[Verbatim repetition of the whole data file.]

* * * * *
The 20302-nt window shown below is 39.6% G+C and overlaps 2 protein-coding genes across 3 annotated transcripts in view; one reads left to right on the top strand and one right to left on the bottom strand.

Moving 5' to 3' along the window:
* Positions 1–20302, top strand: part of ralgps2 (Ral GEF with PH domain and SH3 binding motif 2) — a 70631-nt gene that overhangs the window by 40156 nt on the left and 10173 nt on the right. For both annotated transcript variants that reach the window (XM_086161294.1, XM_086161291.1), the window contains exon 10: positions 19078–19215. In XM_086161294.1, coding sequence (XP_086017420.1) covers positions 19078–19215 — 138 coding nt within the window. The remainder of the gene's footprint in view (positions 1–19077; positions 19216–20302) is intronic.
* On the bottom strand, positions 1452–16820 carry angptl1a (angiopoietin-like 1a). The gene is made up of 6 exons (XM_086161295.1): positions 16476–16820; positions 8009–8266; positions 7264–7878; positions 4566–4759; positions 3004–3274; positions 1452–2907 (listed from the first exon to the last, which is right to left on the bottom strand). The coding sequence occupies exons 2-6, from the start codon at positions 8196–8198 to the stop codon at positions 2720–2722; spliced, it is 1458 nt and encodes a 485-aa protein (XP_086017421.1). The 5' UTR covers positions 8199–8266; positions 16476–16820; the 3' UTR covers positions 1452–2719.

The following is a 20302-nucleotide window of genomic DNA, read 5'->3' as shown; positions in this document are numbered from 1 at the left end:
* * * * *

The 20302-nt window shown below is 39.6% G+C and overlaps 2 protein-coding genes across 3 annotated transcripts in view; one reads left to right on the top strand and one right to left on the bottom strand.

Moving 5' to 3' along the window:
* Positions 1–20302, top strand: part of ralgps2 (Ral GEF with PH domain and SH3 binding motif 2) — a 70631-nt gene that overhangs the window by 40156 nt on the left and 10173 nt on the right. For both annotated transcript variants that reach the window (XM_086161294.1, XM_086161291.1), the window contains exon 10: positions 19078–19215. In XM_086161294.1, coding sequence (XP_086017420.1) covers positions 19078–19215 — 138 coding nt within the window. The remainder of the gene's footprint in view (positions 1–19077; positions 19216–20302) is intronic.
* On the bottom strand, positions 1452–16820 carry angptl1a (angiopoietin-like 1a). The gene is made up of 6 exons (XM_086161295.1): positions 16476–16820; positions 8009–8266; positions 7264–7878; positions 4566–4759; positions 3004–3274; positions 1452–2907 (listed from the first exon to the last, which is right to left on the bottom strand). The coding sequence occupies exons 2-6, from the start codon at positions 8196–8198 to the stop codon at positions 2720–2722; spliced, it is 1458 nt and encodes a 485-aa protein (XP_086017421.1). The 5' UTR covers positions 8199–8266; positions 16476–16820; the 3' UTR covers positions 1452–2719.

The following is a 20302-nucleotide window of genomic DNA, read 5'->3' as shown; positions in this document are numbered from 1 at the left end: